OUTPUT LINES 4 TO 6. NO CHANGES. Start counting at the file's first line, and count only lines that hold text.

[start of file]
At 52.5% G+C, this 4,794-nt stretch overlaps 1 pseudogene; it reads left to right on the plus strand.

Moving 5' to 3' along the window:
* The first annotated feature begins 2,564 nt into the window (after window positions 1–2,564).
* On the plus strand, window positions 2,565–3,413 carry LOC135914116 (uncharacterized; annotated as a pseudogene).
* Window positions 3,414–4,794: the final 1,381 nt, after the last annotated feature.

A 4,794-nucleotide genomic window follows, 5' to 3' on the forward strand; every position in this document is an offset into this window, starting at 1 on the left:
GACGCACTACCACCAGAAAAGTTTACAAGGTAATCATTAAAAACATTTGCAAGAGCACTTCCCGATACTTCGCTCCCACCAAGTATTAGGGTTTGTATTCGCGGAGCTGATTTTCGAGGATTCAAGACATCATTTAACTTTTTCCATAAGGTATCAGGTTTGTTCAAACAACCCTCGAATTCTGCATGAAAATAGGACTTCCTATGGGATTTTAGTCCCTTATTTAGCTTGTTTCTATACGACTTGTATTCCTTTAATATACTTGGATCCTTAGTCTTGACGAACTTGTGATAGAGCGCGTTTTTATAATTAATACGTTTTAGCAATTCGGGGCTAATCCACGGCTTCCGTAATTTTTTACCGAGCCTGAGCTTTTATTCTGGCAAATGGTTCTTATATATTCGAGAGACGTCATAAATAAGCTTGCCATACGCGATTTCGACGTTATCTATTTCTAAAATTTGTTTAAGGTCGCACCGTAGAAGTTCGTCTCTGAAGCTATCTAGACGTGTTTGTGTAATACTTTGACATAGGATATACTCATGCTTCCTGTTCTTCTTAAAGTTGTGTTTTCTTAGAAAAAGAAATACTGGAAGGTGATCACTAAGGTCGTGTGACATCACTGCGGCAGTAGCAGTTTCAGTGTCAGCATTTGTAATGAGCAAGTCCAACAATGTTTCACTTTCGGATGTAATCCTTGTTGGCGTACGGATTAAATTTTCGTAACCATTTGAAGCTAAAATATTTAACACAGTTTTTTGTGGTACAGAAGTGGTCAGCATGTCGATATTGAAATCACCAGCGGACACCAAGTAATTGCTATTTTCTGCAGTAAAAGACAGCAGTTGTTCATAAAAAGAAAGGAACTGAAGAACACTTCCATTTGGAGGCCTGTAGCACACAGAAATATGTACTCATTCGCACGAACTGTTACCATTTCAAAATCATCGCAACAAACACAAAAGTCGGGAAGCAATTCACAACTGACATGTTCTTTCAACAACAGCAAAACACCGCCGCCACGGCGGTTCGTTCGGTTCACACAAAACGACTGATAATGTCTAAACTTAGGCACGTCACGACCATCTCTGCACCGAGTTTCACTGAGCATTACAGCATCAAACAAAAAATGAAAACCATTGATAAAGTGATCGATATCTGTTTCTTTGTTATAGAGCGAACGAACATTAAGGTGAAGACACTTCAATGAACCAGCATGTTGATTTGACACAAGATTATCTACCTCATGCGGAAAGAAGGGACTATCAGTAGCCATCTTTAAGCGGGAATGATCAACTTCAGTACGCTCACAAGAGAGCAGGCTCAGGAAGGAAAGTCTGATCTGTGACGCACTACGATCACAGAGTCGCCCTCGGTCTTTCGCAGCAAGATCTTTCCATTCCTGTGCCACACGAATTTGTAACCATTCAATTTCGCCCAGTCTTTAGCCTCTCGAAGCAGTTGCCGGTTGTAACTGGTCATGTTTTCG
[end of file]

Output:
* On the plus strand, window positions 2,565–3,413 carry LOC135914116 (uncharacterized; annotated as a pseudogene).
* Window positions 3,414–4,794: the final 1,381 nt, after the last annotated feature.

A 4,794-nucleotide genomic window follows, 5' to 3' on the forward strand; every position in this document is an offset into this window, starting at 1 on the left: